Hi, I’m Steve Teixeira, the Group Program Manager for Visual C++. Ayman Shoukry and I had the pleasure of spending the week in Barcelona to represent the Visual C++ product group at TechEd Europe, and I’d like to tell you a little about it.
We had four sessions dedicated to Visual C++ in all: Marcus Heege gave a whiteboard session called Extending C++ Projects to .NET – Do’s, do-not’s and donuts; Kate Gregory presented a session on Extending Native Code C++ Applications with Managed Code; Ayman talked about Visual C++ 2005 New Optimizations; and I discussed Visual C++ – Orcas and beyond. I was really overwhelmed with the success and popularity of each of these sessions. Marcus’ session was so full that 50 people unfortunately had to be turned away at the door due to lack of space. VC++ MVP Bruno van Dooren said of Kate’s talk, “This was just the best session I have seen this tech-ed, or possibly ever.” Ayman’s session was also quite full, which was remarkable considering it was a rather über-geek topic on the morning of the last day of the conference, and he also enjoyed a lot of interactive attendee engagement during the presentation. My session had about 300 attendees and my session review comments included no fewer than 13 requests for even more C++ content at future Microsoft conferences!
|Ayman explains how to make code go fast|
All of the Visual C++ speakers, as well as several MVPs and RDs, spent considerable time at the “Ask the Experts” stand in the Microsoft booth on the show floor. Honestly, this is one of my all-time favorite job duties. I love to meet with developers, hear how they’re using the product, try to help them make the most of Visual C++, and listen to their thoughts on how we can make the product better. One of the most common question themes at TechEd this year was around the area of developer agility and productivity. In particular, folks see the great productivity features in the .NET languages and long for the same thing in native C++. Things like refactoring, fast & rich intellisense, snippets, and visual class design/viewing are becoming de rigueur features for modern development tools. This is, of course, a much more difficult problem to solve for native C++, but the good news is that it is an area of intense focus and investment on the part of the Visual C++ team. We hope to have some of the fruits of this labor ripen in time for Orcas, and we have a strategy for continuous improvement over several releases beyond Orcas.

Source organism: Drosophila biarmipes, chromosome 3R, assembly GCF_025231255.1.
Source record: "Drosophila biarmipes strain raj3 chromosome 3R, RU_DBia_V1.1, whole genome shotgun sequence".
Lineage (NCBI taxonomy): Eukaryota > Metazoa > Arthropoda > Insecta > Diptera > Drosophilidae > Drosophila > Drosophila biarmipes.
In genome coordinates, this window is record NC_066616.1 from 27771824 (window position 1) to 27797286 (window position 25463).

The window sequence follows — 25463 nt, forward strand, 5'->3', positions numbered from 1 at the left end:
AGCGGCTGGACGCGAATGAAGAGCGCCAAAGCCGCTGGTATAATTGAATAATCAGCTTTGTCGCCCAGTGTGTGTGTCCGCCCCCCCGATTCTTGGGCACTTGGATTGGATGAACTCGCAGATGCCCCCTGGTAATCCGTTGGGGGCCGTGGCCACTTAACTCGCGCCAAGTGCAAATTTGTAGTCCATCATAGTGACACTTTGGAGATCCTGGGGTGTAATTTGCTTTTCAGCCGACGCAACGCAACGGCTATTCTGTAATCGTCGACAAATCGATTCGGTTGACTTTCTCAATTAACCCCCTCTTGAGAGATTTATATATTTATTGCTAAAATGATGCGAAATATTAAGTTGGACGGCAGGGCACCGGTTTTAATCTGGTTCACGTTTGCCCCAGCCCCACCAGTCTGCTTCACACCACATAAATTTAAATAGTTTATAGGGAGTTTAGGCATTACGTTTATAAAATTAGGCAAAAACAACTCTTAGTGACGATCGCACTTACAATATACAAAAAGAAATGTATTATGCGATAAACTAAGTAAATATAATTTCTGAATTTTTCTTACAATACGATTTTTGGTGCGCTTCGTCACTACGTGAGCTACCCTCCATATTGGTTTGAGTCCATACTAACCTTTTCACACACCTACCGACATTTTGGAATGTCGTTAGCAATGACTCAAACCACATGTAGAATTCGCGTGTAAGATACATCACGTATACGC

|VC++ MVP Siddhartha Rao demonstrates the fine art of
“lollipops and boxes” COM diagrams to an attendee
Providing for greater agility was one of the three pillars of the Visual C++ product strategy that I presented at my session. The other two strategic pillars that I discussed are: building encapsulations around strategic native platform APIs and providing interop technologies that allow for “friction free” mixing of native and managed code. The former point means, among other things, that we intend to increase our level of investment in our native frameworks, such as MFC, in order to better support the native code features of the Windows platform. The latter point highlights our commitment to ensuring that you will always be able to leverage your investment C++ even as you take advantage of managed code and other next-generation platform features.
These pillars serve to support our product mission, which is to enable developer success on Microsoft platforms by providing world-class native tools while bridging to next-generation technologies. As you can see, we’re coming right and out saying very clearly that native code development is the #1 priority of Visual C++, with outstanding interop support being our secondary priority. This message was very well received by all of the conference attendees we spoke with. In fact, it seemed to engender a sort of collective sigh of relief among C++ developers that, yes, native code development is still an important priority for Microsoft.
With the conference over, Ayman and I are heading out to the town of Huesca, where we will meet with a number of Spanish ISVs for a couple of days of in-depth work to help them successfully migrate to Visual C++ 2005.